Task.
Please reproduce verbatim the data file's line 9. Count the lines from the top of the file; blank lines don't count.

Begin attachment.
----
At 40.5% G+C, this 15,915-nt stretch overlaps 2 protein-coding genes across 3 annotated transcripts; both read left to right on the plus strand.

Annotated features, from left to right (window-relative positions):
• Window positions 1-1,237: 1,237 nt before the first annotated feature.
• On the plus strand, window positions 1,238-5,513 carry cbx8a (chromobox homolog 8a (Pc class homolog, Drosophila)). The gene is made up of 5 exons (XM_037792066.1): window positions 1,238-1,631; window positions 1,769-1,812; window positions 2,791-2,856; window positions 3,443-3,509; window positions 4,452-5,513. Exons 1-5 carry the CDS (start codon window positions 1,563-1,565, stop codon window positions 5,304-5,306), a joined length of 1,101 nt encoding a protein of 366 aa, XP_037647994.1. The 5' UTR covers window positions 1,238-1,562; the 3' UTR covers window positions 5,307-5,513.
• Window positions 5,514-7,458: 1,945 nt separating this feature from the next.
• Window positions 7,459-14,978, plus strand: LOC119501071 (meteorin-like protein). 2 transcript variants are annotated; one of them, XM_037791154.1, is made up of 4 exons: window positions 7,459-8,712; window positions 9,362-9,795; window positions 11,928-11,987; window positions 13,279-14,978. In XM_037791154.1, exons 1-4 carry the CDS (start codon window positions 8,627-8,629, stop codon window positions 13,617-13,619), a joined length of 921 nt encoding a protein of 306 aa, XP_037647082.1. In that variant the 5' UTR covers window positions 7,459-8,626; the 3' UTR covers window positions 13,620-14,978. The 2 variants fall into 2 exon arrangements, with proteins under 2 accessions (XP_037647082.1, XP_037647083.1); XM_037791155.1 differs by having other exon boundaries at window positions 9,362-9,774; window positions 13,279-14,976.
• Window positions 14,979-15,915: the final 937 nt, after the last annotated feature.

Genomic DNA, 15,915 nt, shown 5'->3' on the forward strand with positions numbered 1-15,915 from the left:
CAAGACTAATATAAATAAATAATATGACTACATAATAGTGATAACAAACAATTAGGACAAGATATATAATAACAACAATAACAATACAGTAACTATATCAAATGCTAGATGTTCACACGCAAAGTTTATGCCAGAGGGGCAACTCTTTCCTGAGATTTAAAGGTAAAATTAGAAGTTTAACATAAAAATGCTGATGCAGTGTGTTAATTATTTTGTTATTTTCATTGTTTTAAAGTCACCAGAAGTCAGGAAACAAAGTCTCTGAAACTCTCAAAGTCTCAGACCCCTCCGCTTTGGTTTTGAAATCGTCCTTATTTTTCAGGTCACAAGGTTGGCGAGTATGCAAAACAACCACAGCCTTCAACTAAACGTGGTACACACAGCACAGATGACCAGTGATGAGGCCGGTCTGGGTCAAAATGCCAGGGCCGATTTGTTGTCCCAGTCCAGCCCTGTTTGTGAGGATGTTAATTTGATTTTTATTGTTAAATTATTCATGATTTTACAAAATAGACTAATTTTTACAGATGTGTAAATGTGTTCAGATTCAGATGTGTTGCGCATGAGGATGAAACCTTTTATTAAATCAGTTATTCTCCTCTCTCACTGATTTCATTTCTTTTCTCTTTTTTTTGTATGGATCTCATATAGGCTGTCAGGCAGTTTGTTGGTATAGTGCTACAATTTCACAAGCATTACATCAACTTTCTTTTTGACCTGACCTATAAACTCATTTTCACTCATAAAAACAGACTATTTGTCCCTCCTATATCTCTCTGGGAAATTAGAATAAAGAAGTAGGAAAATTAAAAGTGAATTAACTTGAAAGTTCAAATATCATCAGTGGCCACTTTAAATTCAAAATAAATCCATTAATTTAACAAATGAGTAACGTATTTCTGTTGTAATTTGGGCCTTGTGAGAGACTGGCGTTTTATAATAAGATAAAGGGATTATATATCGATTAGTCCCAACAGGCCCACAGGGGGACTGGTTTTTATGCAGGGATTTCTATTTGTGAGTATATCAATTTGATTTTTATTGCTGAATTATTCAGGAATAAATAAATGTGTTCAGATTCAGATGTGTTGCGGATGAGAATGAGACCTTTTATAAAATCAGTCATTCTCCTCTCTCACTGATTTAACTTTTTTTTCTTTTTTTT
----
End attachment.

CAAGACTAATATAAATAAATAATATGACTACATAATAGTGATAACAAACAATTAGGACAAGATATATAATAACAACAATAACAATACAGTAACTATATCAAATGCTAGATGTTCACACGCAAAGTTTATGCCAGAGGGGCAACTCTTTCCTGAGATTTAAAGGTAAAATTAGAAGTTTAACATAAAAATGCTGATGCAGTGTGTTAATTATTTTGTTATTTTCATTGTTTTAAAGTCACCAGAAGTCAGGAAACAAAGTCTCTGAAACTCTCAAAGTCTCAGACCCCTCCGCTTTGGTTTTGAAATCGTCCTTATTTTTCAGGTCACAAGGTTGGCGAGTATGCAAAACAACCACAGCCTTCAACTAAACGTGGTACACACAGCACAGATGACCAGTGATGAGGCCGGTCTGGGTCAAAATGCCAGGGCCGATTTGTTGTCCCAGTCCAGCCCTGTTTGTGAGGATGTTAATTTGATTTTTATTGTTAAATTATTCATGATTTTACAAAATAGACTAATTTTTACAGATGTGTAAATGTGTTCAGATTCAGATGTGTTGCGCATGAGGATGAAACCTTTTATTAAATCAGTTATTCTCCTCTCTCACTGATTTCATTTCTTTTCTCTTTTTTTTGTATGGATCTCATATAGGCTGTCAGGCAGTTTGTTGGTATAGTGCTACAATTTCACAAGCATTACATCAACTTTCTTTTTGACCTGACCTATAAACTCATTTTCACTCATAAAAACAGACTATTTGTCCCTCCTATATCTCTCTGGGAAATTAGAATAAAGAAGTAGGAAAATTAAAAGTGAATTAACTTGAAAGTTCAAATATCATCAGTGGCCACTTTAAATTCAAAATAAATCCATTAATTTAACAAATGAGTAACGTATTTCTGTTGTAATTTGGGCCTTGTGAGAGACTGGCGTTTTATAATAAGATAAAGGGATTATATATCGATTAGTCCCAACAGGCCCACAGGGGGACTGGTTTTTATGCAGGGATTTCTATTTGTGAGTATATCAATTTGATTTTTATTGCTGAATTATTCAGGAATAAATAAATGTGTTCAGATTCAGATGTGTTGCGGATGAGAATGAGACCTTTTATAAAATCAGTCATTCTCCTCTCTCACTGATTTAACTTTTTTTTCTTTTTTTT